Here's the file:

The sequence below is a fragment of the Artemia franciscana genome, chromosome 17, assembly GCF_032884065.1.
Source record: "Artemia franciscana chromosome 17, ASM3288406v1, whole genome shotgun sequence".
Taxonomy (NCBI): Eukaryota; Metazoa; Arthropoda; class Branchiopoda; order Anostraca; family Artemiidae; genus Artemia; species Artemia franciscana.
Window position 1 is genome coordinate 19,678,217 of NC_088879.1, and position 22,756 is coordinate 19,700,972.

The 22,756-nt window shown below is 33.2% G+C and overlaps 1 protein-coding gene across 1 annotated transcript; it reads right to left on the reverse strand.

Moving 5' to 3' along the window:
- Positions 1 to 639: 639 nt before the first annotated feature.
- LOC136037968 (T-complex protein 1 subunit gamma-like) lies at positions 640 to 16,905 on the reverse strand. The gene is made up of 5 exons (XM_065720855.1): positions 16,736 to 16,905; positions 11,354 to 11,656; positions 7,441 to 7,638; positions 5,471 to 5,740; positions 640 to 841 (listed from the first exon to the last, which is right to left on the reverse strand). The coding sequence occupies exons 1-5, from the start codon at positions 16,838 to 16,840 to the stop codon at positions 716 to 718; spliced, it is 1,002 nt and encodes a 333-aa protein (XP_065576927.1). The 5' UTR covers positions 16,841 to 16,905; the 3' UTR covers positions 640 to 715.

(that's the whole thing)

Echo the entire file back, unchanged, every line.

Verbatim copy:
The sequence below is a fragment of the Artemia franciscana genome, chromosome 17, assembly GCF_032884065.1.
Source record: "Artemia franciscana chromosome 17, ASM3288406v1, whole genome shotgun sequence".
Taxonomy (NCBI): Eukaryota; Metazoa; Arthropoda; class Branchiopoda; order Anostraca; family Artemiidae; genus Artemia; species Artemia franciscana.
Window position 1 is genome coordinate 19,678,217 of NC_088879.1, and position 22,756 is coordinate 19,700,972.

The 22,756-nt window shown below is 33.2% G+C and overlaps 1 protein-coding gene across 1 annotated transcript; it reads right to left on the reverse strand.

Moving 5' to 3' along the window:
- Positions 1 to 639: 639 nt before the first annotated feature.
- LOC136037968 (T-complex protein 1 subunit gamma-like) lies at positions 640 to 16,905 on the reverse strand. The gene is made up of 5 exons (XM_065720855.1): positions 16,736 to 16,905; positions 11,354 to 11,656; positions 7,441 to 7,638; positions 5,471 to 5,740; positions 640 to 841 (listed from the first exon to the last, which is right to left on the reverse strand). The coding sequence occupies exons 1-5, from the start codon at positions 16,838 to 16,840 to the stop codon at positions 716 to 718; spliced, it is 1,002 nt and encodes a 333-aa protein (XP_065576927.1). The 5' UTR covers positions 16,841 to 16,905; the 3' UTR covers positions 640 to 715.